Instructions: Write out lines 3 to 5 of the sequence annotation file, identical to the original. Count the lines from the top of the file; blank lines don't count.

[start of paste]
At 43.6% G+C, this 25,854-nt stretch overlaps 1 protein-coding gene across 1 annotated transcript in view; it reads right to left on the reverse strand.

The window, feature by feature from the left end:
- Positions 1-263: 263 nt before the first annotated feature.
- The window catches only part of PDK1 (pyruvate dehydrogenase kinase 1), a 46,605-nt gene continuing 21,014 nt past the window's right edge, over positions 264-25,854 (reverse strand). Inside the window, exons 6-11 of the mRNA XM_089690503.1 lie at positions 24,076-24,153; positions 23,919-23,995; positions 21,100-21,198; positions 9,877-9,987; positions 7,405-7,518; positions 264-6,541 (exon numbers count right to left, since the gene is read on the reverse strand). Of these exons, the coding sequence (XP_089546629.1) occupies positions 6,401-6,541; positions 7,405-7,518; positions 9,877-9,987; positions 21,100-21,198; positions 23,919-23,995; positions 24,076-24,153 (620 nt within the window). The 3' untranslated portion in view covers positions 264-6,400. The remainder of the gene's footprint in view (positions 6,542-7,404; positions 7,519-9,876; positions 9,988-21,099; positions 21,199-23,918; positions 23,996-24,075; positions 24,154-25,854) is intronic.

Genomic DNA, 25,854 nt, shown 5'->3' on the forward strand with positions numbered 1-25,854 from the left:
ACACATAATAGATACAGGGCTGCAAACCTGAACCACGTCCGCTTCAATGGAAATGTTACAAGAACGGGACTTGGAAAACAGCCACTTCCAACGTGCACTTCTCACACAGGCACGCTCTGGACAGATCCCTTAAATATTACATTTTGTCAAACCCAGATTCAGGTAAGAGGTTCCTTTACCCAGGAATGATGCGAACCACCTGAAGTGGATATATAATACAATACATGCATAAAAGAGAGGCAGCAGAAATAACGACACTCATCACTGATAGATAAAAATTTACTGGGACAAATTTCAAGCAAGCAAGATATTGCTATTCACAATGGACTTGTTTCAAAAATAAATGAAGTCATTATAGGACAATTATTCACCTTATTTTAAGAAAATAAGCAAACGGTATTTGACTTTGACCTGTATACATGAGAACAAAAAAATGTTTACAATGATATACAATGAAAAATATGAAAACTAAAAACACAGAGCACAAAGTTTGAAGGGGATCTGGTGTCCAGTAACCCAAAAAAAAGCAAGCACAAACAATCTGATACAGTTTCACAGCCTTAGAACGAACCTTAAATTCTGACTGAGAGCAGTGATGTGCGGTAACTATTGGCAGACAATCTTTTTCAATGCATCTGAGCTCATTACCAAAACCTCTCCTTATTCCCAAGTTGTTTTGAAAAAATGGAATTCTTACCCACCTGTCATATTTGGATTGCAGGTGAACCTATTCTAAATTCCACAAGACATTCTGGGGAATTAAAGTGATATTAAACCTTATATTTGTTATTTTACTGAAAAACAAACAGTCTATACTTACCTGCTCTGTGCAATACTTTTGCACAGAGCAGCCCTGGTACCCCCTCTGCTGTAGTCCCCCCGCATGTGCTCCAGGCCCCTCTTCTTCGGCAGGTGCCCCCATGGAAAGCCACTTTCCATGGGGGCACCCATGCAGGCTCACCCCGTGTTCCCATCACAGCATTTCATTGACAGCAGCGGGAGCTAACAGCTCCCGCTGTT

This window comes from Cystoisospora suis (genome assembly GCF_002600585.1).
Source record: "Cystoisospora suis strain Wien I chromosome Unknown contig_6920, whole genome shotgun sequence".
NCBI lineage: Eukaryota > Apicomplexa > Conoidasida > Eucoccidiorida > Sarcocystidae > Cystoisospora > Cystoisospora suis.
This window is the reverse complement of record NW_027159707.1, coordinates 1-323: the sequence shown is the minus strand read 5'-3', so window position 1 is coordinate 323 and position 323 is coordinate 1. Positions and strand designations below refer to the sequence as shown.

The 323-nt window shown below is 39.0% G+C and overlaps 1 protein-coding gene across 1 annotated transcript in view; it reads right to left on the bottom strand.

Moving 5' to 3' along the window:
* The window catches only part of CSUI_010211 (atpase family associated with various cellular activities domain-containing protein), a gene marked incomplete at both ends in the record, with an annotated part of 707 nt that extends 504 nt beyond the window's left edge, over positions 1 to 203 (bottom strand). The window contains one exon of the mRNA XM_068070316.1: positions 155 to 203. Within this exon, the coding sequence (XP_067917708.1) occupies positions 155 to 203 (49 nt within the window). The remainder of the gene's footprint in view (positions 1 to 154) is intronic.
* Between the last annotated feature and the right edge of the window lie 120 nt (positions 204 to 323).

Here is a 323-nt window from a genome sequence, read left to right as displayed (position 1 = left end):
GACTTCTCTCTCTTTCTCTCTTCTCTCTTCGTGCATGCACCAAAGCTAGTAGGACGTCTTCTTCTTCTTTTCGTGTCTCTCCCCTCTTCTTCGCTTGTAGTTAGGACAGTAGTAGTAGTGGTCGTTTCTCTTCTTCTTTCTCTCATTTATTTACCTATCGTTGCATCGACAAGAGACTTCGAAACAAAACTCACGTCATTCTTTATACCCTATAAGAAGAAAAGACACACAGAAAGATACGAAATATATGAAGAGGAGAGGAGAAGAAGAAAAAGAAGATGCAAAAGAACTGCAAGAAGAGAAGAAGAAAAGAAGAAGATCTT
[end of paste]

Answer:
- Positions 1-263: 263 nt before the first annotated feature.
- The window catches only part of PDK1 (pyruvate dehydrogenase kinase 1), a 46,605-nt gene continuing 21,014 nt past the window's right edge, over positions 264-25,854 (reverse strand). Inside the window, exons 6-11 of the mRNA XM_089690503.1 lie at positions 24,076-24,153; positions 23,919-23,995; positions 21,100-21,198; positions 9,877-9,987; positions 7,405-7,518; positions 264-6,541 (exon numbers count right to left, since the gene is read on the reverse strand). Of these exons, the coding sequence (XP_089546629.1) occupies positions 6,401-6,541; positions 7,405-7,518; positions 9,877-9,987; positions 21,100-21,198; positions 23,919-23,995; positions 24,076-24,153 (620 nt within the window). The 3' untranslated portion in view covers positions 264-6,400. The remainder of the gene's footprint in view (positions 6,542-7,404; positions 7,519-9,876; positions 9,988-21,099; positions 21,199-23,918; positions 23,996-24,075; positions 24,154-25,854) is intronic.

Genomic DNA, 25,854 nt, shown 5'->3' on the forward strand with positions numbered 1-25,854 from the left: